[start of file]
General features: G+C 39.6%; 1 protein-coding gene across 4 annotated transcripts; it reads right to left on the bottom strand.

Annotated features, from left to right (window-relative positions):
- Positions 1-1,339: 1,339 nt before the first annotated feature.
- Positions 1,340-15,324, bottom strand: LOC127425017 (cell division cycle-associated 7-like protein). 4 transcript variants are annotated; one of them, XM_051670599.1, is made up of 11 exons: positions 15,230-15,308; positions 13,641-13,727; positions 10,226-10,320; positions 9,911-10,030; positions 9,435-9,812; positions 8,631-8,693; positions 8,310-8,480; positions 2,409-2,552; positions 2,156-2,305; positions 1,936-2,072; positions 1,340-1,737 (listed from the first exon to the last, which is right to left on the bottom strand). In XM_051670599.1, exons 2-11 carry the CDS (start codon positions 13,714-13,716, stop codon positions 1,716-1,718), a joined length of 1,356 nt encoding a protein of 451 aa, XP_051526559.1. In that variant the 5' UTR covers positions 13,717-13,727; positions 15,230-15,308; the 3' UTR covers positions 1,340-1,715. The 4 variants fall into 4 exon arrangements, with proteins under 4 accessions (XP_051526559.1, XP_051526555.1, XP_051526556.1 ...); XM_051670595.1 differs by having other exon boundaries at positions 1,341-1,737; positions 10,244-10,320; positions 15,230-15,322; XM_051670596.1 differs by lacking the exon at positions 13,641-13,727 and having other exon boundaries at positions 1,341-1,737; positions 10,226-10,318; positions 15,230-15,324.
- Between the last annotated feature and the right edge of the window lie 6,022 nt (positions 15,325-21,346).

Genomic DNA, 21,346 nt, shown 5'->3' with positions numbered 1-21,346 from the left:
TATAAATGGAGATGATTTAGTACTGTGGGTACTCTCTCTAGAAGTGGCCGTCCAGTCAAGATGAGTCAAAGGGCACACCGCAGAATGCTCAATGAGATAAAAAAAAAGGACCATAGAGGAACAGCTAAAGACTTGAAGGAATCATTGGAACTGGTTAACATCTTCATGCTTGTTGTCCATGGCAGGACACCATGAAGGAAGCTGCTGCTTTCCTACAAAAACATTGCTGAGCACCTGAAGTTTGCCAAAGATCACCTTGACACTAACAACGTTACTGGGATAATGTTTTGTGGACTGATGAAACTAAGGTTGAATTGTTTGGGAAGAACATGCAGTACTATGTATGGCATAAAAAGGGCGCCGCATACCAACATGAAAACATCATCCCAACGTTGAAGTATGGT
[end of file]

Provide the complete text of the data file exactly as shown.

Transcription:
General features: G+C 39.6%; 1 protein-coding gene across 4 annotated transcripts; it reads right to left on the bottom strand.

Annotated features, from left to right (window-relative positions):
- Positions 1-1,339: 1,339 nt before the first annotated feature.
- Positions 1,340-15,324, bottom strand: LOC127425017 (cell division cycle-associated 7-like protein). 4 transcript variants are annotated; one of them, XM_051670599.1, is made up of 11 exons: positions 15,230-15,308; positions 13,641-13,727; positions 10,226-10,320; positions 9,911-10,030; positions 9,435-9,812; positions 8,631-8,693; positions 8,310-8,480; positions 2,409-2,552; positions 2,156-2,305; positions 1,936-2,072; positions 1,340-1,737 (listed from the first exon to the last, which is right to left on the bottom strand). In XM_051670599.1, exons 2-11 carry the CDS (start codon positions 13,714-13,716, stop codon positions 1,716-1,718), a joined length of 1,356 nt encoding a protein of 451 aa, XP_051526559.1. In that variant the 5' UTR covers positions 13,717-13,727; positions 15,230-15,308; the 3' UTR covers positions 1,340-1,715. The 4 variants fall into 4 exon arrangements, with proteins under 4 accessions (XP_051526559.1, XP_051526555.1, XP_051526556.1 ...); XM_051670595.1 differs by having other exon boundaries at positions 1,341-1,737; positions 10,244-10,320; positions 15,230-15,322; XM_051670596.1 differs by lacking the exon at positions 13,641-13,727 and having other exon boundaries at positions 1,341-1,737; positions 10,226-10,318; positions 15,230-15,324.
- Between the last annotated feature and the right edge of the window lie 6,022 nt (positions 15,325-21,346).

Genomic DNA, 21,346 nt, shown 5'->3' with positions numbered 1-21,346 from the left:
TATAAATGGAGATGATTTAGTACTGTGGGTACTCTCTCTAGAAGTGGCCGTCCAGTCAAGATGAGTCAAAGGGCACACCGCAGAATGCTCAATGAGATAAAAAAAAAGGACCATAGAGGAACAGCTAAAGACTTGAAGGAATCATTGGAACTGGTTAACATCTTCATGCTTGTTGTCCATGGCAGGACACCATGAAGGAAGCTGCTGCTTTCCTACAAAAACATTGCTGAGCACCTGAAGTTTGCCAAAGATCACCTTGACACTAACAACGTTACTGGGATAATGTTTTGTGGACTGATGAAACTAAGGTTGAATTGTTTGGGAAGAACATGCAGTACTATGTATGGCATAAAAAGGGCGCCGCATACCAACATGAAAACATCATCCCAACGTTGAAGTATGGT